Can you tell me a little bit about your SADS journey?
I’ve always fainted for no reason, maybe once or twice a year. It was either unprovoked or something simple such as tripping, getting hurt, or even being stung by a bee and I would faint.
Growing up, there were many times I fainted while swimming. My parents would always take me to the doctor after. We always received the same feedback of me being “very sensitive” or just having a strong vasovagal response. When I was in my last year of college, it started happening more frequently. I also started having palpitations and a racing heart while I was just sitting there studying. I ended up in the ER a lot, but by the time I got there, everything looked fine.
During one of the ER visits, a doctor was looking over my history. They asked if I had heard about Long QT Syndrome, as my symptoms were lining up with that. My QTc was prolonged, but just over normal limits. At this point, I’d had lots of heart monitors, but since I’d faint so infrequently – only once or twice a year – my monitors never caught it. I brought up Long QT Syndrome to my doctor, but they figured I would have known if that were it because it would be in your family and someone would have found out by now. They said I could get tested if I’d like, so I pushed for it.
In the meantime, my mom’s cousin, an airline pilot doing his annual physical, was told that his QTc was extremely prolonged, and shortly after tested positive for Long QT Type 5. Unknowingly, I was being tested at around the same time, and my test also came back positive for Long QT Type 5. Because of both of our positive genetic tests, my entire extended family was tested and about half of everyone came back positive. I was put on beta blockers but I still worried about fainting and my heart racing. My apple watch was showing some alarmingly high heart rates too.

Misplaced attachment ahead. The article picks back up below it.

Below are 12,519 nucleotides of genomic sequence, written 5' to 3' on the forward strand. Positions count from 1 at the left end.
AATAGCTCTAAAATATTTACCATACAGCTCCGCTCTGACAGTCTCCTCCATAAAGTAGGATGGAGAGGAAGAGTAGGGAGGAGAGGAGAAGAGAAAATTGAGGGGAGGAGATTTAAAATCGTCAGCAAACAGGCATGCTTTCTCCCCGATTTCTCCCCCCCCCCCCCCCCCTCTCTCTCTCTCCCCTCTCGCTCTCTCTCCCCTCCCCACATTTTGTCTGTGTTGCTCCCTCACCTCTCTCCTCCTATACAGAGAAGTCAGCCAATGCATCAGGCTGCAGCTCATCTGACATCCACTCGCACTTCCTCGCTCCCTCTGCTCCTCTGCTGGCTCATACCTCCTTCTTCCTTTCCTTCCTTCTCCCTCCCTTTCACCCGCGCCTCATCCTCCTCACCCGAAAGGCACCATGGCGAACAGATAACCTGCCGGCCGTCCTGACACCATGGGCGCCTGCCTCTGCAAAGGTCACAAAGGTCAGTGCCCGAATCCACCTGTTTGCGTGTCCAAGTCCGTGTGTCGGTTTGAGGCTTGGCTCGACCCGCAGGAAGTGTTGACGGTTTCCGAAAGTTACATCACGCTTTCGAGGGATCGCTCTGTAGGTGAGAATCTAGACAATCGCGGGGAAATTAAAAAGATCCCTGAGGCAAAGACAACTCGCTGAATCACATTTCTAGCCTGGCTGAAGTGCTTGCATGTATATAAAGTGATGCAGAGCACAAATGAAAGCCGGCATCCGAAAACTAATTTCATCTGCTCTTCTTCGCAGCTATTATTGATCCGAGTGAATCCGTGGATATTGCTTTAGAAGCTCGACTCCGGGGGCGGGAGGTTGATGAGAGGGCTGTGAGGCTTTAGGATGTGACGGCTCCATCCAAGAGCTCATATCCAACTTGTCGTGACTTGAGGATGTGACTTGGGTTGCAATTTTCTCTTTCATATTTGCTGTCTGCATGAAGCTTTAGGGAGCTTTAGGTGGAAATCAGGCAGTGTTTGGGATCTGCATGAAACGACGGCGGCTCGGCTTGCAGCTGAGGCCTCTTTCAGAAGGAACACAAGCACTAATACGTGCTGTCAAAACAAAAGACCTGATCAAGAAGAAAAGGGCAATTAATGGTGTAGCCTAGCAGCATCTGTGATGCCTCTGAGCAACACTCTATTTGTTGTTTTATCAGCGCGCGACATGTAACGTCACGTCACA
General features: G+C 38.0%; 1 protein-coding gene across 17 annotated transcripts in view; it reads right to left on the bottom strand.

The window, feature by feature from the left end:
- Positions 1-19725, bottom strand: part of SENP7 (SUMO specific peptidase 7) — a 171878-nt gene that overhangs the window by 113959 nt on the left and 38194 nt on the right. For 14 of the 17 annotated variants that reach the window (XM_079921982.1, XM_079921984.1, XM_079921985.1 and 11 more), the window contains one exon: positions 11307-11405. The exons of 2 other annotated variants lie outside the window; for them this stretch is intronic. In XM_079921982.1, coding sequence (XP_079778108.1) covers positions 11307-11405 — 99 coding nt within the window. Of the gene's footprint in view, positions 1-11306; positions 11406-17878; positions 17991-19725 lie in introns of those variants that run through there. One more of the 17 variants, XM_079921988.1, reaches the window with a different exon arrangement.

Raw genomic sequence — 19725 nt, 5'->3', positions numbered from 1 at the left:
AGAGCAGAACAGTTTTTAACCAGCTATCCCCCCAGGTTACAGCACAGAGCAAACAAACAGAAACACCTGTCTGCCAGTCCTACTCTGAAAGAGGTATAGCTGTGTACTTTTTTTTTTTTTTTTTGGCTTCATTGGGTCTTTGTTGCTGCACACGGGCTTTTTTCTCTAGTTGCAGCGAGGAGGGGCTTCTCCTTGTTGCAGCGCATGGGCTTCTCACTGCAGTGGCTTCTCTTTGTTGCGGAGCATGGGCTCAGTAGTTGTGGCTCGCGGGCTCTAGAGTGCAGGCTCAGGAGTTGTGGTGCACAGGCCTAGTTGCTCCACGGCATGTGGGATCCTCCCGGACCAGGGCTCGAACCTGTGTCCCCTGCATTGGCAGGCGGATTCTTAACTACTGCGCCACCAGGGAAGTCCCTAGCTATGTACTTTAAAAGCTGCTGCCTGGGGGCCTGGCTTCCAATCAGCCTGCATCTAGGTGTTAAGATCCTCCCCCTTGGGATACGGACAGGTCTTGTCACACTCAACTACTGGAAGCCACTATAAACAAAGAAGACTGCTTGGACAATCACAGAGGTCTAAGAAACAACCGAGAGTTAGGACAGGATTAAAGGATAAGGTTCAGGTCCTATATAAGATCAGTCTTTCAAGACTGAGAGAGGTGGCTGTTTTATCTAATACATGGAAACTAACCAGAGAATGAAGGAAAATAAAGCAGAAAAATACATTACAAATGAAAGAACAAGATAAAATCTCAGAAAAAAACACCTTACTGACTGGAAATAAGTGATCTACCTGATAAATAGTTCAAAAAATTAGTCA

My new cardiologist suggested putting in a loop recorder for long term monitoring of my heart, and I agreed. About six months after the loop recorder was placed, I had this overwhelming feeling that something bad was going to happen. That night I had a Cardiac Arrest. In the middle of the night my dog was whining at me, so I woke up and got out of bed to check on him. That’s the last thing I remember until waking up in the hospital. My husband said he heard me making a strange gasping sound, but he couldn’t wake me up and so he got me to the hospital.
He had taken me to a small stand alone emergency room that was only about a block away from our house. We told the doctor there that I had a loop recorder, and they called someone who was able to read my device. They couldn’t believe it but it had recorded about two minutes of asystole. I was now heading in an ambulance to a bigger hospital to get a pacemaker.
I was pregnant at the time. Unfortunately my baby didn’t make it because of my Cardiac Arrest. I miscarried during the five days they kept me in the hospital before I was stable enough to have pacemaker surgery. Once we started figuring out my heart a little better and feeling under control, my husband and I tried for a baby again. We now have two kids, both of whom have inherited the Long QT. They both had genetic testing done right after they were born.
What advice would you give to someone who has been newly diagnosed with a SADS condition?
I would say don’t be afraid of the diagnosis. It’s not exactly good news, but it’s better to know what’s going on so you can do all you can to stay safe. It was a relief for me to know, especially when I knew something was wrong with my heart. I would also tell them to listen to what your doctor is saying, and follow their recommendations. If you had a Cardiac Arrest like I did, it was hard to trust my body for a while. You just take advantage of the fact that your heart is going to work. I was scared to fall asleep for a while. I kept needing reassurance from my doctor that my pacemaker was working and would keep my heart from stopping again.
With my kids, I was bummed that they have it, but also so glad we know because then we keep them as safe as possible.
How has the SADS Foundation been helpful towards you and your family?
When the first ER doctor mentioned Long QT Syndrome, I started looking into it, because I’d never heard about it. That is how I found SADS and got a lot of information and saw there was a community to connect with. Social media is kind of nice, because you can find other people. I have a very small blurb about my Cardiac Arrest on my Instagram, and have people from all over the world messaging me. It’s been nice being able to connect with other people like that.